By Mike Welsh
You can’t teach an old Dog Whistling political pro new tricks, it would seem.
Sitting in New York’s Penn Station in 2013, waiting to board an AMTRAK service to Washington, I’d struck up conversation with a attractive young Welsh woman who was heading back to her job at a Hershey spa in Pennsylvania. I was lost in her beautiful accent and the decadent and delicious description of her role at the spa, when on my left came the gruff request of a large bearded Irishman …. “keep an eye on my backpack, mate”. Before I could say anything he’d dropped his swag and was gone. Alert, yes. Alarmed? you bet your sweet bippy I was. But what to do?. Say something? There were thousands moving through the busy terminal. As this was my maiden “see something say something” moment I was determined not to make a complete knob of myself by yelling BOMB.
Malcolm Turnbull has yet to venture across Canberra to receive Vice Regal approval to go to the people, but he’s already pursing his lips and priming his Dog whistle.
The new $8m National Security hotline campaign message of “IF IT DOESN’T ADD UP, SPEAK UP”, is as loud and as clear as any dog whistling can be. Stick with the Turnbull Government and you will be protected from those evil terrorists.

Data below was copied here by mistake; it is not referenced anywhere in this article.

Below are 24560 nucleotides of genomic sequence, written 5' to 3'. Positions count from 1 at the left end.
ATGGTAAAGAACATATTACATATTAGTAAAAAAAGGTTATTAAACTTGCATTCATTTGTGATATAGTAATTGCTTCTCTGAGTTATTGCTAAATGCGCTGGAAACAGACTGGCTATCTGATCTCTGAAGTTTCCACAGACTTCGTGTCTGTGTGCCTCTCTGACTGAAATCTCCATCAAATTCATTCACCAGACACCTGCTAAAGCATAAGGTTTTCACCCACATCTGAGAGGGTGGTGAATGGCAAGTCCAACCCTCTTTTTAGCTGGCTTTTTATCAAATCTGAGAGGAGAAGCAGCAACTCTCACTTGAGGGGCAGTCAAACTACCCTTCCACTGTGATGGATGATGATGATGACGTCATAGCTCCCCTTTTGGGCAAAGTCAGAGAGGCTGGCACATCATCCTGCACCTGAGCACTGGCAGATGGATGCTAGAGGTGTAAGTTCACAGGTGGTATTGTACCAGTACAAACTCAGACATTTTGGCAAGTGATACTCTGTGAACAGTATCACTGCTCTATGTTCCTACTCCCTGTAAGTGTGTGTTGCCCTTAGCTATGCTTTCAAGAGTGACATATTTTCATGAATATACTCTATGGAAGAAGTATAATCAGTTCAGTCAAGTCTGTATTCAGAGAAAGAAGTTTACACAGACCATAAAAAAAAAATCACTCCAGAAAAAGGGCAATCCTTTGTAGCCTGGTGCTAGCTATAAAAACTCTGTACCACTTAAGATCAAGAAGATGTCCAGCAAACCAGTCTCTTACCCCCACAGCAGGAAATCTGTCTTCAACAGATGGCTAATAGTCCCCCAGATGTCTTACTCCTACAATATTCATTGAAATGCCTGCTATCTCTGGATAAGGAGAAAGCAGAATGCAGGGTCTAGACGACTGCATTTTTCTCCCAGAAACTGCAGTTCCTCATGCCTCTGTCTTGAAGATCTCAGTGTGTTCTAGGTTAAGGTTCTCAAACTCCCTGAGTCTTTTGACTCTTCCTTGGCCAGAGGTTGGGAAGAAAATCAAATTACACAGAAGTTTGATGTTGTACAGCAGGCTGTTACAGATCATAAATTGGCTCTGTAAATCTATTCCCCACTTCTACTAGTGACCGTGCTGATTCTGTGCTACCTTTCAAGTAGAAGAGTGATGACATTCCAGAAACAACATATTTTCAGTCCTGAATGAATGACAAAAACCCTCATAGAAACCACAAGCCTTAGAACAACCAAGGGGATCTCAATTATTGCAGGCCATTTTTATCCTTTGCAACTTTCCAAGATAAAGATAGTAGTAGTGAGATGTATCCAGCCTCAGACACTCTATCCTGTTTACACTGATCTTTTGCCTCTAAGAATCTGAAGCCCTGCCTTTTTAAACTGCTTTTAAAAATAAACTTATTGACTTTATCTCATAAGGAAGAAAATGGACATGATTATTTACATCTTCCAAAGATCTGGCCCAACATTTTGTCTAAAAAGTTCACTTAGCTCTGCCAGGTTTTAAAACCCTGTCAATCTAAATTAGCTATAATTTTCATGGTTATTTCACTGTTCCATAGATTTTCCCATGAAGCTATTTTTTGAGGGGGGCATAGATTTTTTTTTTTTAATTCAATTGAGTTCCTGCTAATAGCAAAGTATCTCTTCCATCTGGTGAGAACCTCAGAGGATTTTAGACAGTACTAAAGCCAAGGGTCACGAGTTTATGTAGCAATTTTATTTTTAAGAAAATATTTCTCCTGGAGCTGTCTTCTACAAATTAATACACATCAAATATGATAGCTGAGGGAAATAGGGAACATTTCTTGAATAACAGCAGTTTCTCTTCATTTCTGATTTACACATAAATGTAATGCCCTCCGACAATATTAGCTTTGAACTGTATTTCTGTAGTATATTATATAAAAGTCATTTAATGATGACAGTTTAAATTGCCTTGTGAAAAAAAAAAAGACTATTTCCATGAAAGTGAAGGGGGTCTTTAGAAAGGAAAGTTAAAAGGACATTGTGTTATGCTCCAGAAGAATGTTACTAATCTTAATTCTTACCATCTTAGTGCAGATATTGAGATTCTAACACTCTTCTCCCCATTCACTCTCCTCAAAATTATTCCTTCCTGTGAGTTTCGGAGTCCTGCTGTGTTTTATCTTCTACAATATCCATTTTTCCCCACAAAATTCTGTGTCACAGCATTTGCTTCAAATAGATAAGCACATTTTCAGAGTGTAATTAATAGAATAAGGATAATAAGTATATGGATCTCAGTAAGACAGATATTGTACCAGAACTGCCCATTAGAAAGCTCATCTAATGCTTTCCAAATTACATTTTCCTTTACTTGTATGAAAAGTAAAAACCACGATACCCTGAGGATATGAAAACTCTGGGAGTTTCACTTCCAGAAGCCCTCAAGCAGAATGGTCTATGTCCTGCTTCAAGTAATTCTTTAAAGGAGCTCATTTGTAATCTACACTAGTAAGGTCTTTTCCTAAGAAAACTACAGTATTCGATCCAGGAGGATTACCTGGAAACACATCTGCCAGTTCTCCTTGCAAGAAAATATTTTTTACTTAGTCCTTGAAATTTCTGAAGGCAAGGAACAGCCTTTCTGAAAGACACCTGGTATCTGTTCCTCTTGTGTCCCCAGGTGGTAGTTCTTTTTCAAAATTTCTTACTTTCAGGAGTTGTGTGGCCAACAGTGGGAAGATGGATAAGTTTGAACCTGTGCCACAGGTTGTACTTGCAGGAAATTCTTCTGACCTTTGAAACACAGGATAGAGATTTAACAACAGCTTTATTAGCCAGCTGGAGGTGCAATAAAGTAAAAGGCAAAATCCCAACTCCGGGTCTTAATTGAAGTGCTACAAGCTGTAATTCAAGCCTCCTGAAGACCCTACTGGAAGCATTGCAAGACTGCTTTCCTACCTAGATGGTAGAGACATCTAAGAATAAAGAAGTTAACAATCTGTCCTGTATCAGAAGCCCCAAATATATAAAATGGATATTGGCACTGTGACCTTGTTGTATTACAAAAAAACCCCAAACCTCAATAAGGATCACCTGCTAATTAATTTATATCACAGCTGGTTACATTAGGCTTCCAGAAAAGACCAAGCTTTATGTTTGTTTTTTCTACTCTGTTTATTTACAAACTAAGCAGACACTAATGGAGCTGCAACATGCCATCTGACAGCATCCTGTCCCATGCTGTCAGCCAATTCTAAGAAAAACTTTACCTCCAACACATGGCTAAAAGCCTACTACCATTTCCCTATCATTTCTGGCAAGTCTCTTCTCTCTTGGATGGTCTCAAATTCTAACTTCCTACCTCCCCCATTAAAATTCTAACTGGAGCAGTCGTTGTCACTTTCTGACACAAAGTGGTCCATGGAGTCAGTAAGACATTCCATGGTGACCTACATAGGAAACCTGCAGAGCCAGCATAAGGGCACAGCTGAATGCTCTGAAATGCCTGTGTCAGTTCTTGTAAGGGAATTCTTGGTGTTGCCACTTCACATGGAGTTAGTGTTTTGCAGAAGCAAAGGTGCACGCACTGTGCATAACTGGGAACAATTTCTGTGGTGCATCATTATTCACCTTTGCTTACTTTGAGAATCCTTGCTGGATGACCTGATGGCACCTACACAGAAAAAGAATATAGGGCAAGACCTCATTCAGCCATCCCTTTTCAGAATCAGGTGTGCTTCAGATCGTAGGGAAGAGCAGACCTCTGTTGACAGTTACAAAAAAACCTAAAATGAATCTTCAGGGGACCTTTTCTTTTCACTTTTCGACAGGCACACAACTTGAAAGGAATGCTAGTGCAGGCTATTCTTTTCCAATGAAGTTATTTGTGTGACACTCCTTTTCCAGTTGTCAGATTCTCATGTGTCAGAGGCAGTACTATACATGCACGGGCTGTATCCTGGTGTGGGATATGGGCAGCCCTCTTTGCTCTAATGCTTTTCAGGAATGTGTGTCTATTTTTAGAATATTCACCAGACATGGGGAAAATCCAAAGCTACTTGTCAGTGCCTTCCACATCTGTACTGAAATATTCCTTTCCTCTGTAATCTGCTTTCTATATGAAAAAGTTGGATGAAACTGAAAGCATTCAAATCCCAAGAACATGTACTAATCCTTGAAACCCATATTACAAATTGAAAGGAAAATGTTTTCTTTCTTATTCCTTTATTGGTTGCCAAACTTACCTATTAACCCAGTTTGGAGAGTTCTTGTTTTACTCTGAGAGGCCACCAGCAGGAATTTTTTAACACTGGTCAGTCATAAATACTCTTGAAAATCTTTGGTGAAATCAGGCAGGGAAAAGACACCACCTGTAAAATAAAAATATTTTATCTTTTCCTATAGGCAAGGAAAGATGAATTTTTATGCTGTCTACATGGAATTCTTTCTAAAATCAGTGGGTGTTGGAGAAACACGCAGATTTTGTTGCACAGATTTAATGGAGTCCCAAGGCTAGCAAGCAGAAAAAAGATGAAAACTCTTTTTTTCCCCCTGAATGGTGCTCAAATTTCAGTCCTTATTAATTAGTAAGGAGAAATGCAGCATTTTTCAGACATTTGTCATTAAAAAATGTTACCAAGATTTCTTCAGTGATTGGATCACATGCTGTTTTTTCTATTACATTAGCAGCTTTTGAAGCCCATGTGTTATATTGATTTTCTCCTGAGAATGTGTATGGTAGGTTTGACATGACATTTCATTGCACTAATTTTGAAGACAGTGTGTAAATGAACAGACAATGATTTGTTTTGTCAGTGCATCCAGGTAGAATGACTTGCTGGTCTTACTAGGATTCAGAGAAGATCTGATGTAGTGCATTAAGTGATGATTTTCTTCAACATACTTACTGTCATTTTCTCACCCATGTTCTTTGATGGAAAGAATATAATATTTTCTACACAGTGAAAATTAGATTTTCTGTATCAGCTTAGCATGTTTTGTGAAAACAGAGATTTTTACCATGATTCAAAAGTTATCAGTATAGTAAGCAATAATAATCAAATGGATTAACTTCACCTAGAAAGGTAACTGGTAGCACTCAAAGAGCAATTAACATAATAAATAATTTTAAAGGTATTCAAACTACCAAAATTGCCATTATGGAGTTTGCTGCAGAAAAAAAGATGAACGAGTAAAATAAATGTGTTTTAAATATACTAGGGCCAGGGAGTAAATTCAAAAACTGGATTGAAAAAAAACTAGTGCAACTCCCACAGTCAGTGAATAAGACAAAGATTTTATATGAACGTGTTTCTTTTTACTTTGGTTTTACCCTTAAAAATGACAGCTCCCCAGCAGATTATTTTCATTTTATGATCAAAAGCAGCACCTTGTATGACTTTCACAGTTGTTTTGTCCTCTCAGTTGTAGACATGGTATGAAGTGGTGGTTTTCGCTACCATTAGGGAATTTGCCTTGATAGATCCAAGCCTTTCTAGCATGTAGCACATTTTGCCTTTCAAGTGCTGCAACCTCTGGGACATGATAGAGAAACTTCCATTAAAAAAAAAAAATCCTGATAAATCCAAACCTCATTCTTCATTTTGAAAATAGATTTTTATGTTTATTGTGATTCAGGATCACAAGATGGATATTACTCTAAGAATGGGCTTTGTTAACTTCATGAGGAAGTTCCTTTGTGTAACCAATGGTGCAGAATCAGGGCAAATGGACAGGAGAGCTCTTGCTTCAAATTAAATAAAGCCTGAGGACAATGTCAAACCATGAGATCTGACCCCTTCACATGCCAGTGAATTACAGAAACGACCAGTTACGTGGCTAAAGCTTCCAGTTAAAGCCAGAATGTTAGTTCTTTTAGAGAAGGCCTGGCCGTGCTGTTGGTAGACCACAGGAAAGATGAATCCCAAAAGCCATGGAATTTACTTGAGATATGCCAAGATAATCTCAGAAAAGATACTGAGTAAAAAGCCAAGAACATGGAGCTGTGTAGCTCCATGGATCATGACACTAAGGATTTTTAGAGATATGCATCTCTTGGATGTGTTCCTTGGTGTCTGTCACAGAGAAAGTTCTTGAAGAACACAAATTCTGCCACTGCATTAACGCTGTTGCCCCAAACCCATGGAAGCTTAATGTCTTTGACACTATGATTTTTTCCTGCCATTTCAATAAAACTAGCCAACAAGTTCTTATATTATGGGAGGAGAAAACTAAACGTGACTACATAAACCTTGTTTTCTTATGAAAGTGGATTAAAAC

It would appear, according to fresh and expensive taxpayer funded research, that we the taxpayers are generally ignorant in matters regarding the function or in some cases even existence of a National Security Hotline. The hotline was established post 9/11, to field calls from members of the public spooked by something which, to them at least, seemed suspicious. Which instantly begs two questions: when was the last time you saw something (suspicious) but didn’t say anything? And when was the last time, in your government recommended state of high alert, did you feel the need to resist becoming alarmed?
“IF IT DOESN’T ADD UP, SPEAK UP” is the nub of this cheesy TV campaign which shows a dude casually hailing a cab on a busy city street with an open bag at his feet. The scruffy man’s scruffy bag is gaping, revealing several unrealistic and large wads of cash (probably props left over from the production of UNDERBELLY), some electronic bits and pieces and two passports. Could this also mean that IT techs now on uber salaries choose to take taxis to the airport!!!
And a woman walking her nosey dog quickly spots an overflowing wheelie bin with a bottle of Hydrogen Peroxide and an empty container of Acetone front and centre. Beauty therapists beware! If only terrorists were as simple to spot as this poorly researched campaign suggests.
As we are paying for this research should we not be able to see the broad detail of the government’s findings? Otherwise it can only be deduced that the much less expensive 2002 “Be Alert, But Not Alarmed” campaign slogan is done and dusted. All worn out.
And while they are at it I would also be interested to know the demographic which “sees something” and actually “says something”? Of course “we don’t comment on security issues” would be the instant and convenient reply.